Click here to read the full story

 

‘I saw cops ignoring protestors giving the Nazi salute’

Emmanuel Vanunu, 25, grew up in a Zionist family in France and aspired to immigrate to Israel. It all changed in high school: “I met a history teacher who really influenced me,” he recalls. “The teacher, a ‘real Frenchman,’ as they say, argued that France had given us free education, personal security and a lot of social benefits, and that we owed the country.

 

Emmanuel Vanunu from France
Emmanuel Vanunu from France

 

“This argument made sense to me, and I thought I should stay in France for a few years, to sort of ‘pay off my debt,’ but it all changed once anti-Semitic protests began in France. I saw protestors giving the Nazi salute and being ignored by police officers standing right in front of them. I feel France no longer cares about me.”

 

Click here to read the full story

 

‘This is the only place where I can fulfill my Jewish dream’

Namibia’s tiny Jewish community has less than 100 members. One of them was Rakhel Van Ellewee, 38, who was born as a Christian in South Africa and later decided to convert to Judaism and immigrate to Israel.

 

Rakhel Van Ellewee from Namibia. A fading community
Rakhel Van Ellewee from Namibia. A fading community

 

“We had no rabbi and the community was led by a religious man who was in charge of the prayers and the religious activity. There is only one synagogue in the country, and most of the activities were held there. Unfortunately, it has been sold and is no longer active. It’s one of the only countries in the world with no Chabad office, so the activity is run by local Jews.”

 

Click here to read the full story

 

From a communist country to the Jewish state

Marcel Konomi got to see what a real communist country looks like. Growing up in the Albanian capital of Tirana in the 1980s, he experienced firsthand the nature of a closed country where citizens have very little political and religious rights.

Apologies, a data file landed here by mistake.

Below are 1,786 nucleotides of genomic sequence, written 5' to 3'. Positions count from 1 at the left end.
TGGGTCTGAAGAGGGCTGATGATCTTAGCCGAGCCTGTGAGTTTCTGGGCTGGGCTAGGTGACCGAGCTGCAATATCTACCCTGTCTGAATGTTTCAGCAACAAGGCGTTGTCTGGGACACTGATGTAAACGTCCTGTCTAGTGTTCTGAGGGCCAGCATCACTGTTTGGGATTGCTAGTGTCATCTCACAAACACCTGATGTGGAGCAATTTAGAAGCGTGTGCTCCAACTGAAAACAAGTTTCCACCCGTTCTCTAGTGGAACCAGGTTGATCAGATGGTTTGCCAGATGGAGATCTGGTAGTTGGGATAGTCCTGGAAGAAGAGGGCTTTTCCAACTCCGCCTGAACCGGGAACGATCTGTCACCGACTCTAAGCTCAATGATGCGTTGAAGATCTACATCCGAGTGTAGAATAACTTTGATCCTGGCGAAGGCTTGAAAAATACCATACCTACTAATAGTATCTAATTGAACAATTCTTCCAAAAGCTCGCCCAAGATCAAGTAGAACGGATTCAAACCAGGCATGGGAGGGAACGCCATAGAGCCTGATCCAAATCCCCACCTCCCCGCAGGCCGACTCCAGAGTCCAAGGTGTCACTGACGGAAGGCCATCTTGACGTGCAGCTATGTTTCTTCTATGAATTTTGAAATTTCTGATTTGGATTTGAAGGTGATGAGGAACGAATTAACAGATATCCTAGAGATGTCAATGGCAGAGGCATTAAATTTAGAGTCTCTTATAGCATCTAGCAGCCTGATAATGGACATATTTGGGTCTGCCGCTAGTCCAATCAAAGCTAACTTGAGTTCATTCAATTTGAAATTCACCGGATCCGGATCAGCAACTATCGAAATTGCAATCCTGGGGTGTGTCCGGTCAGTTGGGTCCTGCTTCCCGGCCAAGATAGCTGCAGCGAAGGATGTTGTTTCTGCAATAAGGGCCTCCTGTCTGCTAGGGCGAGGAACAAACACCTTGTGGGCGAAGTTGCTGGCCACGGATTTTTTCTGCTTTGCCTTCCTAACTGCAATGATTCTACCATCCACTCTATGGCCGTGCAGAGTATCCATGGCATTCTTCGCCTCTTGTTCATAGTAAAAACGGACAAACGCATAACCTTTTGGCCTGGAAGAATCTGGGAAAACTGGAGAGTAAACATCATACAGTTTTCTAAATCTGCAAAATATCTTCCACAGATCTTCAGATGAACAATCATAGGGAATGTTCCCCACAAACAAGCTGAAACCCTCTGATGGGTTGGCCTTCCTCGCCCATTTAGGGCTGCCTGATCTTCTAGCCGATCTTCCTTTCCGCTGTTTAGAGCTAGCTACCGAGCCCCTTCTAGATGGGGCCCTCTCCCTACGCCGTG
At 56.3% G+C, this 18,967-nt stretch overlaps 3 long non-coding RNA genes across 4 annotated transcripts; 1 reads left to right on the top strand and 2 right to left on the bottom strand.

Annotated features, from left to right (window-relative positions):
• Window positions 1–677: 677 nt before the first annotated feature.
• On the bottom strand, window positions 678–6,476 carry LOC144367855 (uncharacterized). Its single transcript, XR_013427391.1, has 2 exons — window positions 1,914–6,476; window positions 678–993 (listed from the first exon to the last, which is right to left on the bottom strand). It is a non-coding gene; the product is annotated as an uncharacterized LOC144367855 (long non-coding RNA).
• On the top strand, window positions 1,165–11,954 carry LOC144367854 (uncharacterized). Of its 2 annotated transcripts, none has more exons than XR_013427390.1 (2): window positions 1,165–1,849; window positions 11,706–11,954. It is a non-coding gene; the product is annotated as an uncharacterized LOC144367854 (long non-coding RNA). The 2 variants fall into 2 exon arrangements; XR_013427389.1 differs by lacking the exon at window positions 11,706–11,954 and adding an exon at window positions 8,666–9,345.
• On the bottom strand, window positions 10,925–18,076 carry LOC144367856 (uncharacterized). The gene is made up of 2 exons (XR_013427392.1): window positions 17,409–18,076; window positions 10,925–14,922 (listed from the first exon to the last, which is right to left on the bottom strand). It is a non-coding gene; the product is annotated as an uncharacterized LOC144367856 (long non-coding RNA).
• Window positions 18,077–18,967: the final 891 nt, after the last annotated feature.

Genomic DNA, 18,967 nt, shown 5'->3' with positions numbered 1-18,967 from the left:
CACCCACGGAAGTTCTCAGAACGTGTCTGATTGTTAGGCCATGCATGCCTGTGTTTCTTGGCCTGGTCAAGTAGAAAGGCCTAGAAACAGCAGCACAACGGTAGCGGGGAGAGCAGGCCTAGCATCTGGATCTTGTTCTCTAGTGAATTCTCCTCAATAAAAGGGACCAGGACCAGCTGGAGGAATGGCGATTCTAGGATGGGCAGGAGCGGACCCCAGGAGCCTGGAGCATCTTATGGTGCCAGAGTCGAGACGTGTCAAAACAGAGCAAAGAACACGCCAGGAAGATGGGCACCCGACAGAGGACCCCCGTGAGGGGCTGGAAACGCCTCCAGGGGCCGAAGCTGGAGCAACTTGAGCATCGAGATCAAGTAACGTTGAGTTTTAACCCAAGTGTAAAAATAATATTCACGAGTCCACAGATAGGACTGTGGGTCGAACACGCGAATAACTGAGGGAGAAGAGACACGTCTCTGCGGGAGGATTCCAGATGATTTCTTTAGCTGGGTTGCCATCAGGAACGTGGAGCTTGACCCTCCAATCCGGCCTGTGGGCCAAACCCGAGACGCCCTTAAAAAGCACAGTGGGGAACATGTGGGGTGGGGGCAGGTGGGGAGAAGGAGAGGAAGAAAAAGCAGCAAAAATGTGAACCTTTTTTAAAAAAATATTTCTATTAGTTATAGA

The Konomi family, which immigrated from Albania
The Konomi family, which immigrated from Albania

 

“Things changed in 1990,” he says. “There were significant reforms and we felt things opening up. That was also when I discovered that my maternal side of the family was Jewish. Many relatives, who I first learned were Jewish, took advantage of the freedom to immigrate to Israel.”

 

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‘I wanted my children to live in dignity among Jews’

Roman Mishiev, 45, arrived in Israel about half a year ago with his wife and eight children, largely with the help of the International Fellowship of Christians and Jews (IFCJ).

 

Baku, Azerbaijan (Photo: Roi Simyoni)
Baku, Azerbaijan (Photo: Roi Simyoni)

 

He was born and raised in Baku, where the majority of the country’s Jewish community lives. The community, he says, was strong and active, and apart from synagogues there are also schools and extensive Jewish activity.

 

He decided to immigrate to Israel “first and foremost, because of the financial distress and the need to improve our quality of life,” he says.

 

Click here to read the full story

 


פרסום ראשון: 04.19.18, 23:46